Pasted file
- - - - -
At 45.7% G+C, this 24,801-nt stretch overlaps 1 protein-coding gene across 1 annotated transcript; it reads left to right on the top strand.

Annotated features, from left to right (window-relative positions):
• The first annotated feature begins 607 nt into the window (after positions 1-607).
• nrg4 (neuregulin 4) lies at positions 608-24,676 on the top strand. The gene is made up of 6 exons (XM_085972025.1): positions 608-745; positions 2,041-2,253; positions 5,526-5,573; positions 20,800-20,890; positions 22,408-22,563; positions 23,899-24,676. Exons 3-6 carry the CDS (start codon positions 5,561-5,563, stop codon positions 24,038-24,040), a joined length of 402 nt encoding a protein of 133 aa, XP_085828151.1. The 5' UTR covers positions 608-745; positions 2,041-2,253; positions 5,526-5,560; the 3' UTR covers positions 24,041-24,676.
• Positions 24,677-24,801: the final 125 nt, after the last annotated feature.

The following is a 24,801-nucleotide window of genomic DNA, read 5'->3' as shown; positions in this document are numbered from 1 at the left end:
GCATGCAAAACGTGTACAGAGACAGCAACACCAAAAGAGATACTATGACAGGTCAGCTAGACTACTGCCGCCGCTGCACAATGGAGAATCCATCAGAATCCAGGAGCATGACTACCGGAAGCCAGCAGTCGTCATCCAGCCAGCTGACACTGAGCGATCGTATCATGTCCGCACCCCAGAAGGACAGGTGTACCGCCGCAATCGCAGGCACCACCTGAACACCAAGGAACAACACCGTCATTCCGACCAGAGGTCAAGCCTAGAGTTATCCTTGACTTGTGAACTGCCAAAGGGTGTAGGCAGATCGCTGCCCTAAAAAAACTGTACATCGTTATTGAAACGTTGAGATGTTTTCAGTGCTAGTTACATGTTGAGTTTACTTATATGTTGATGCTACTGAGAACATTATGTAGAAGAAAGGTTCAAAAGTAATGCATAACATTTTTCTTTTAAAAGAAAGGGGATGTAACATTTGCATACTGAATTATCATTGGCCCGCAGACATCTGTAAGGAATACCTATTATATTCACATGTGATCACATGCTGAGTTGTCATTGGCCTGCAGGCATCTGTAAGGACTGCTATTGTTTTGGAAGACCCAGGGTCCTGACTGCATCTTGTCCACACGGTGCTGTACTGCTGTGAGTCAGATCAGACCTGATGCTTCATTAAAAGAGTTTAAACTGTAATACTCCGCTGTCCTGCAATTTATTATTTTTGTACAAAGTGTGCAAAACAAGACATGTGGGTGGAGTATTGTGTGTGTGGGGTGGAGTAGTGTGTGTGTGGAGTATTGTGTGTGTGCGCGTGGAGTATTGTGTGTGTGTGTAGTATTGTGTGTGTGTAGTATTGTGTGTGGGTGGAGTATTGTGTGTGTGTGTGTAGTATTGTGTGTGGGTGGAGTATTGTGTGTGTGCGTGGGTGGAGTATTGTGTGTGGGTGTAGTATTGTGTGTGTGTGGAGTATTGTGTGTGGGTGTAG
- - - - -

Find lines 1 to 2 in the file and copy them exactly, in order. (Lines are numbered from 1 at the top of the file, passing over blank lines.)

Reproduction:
At 45.7% G+C, this 24,801-nt stretch overlaps 1 protein-coding gene across 1 annotated transcript; it reads left to right on the top strand.

Annotated features, from left to right (window-relative positions):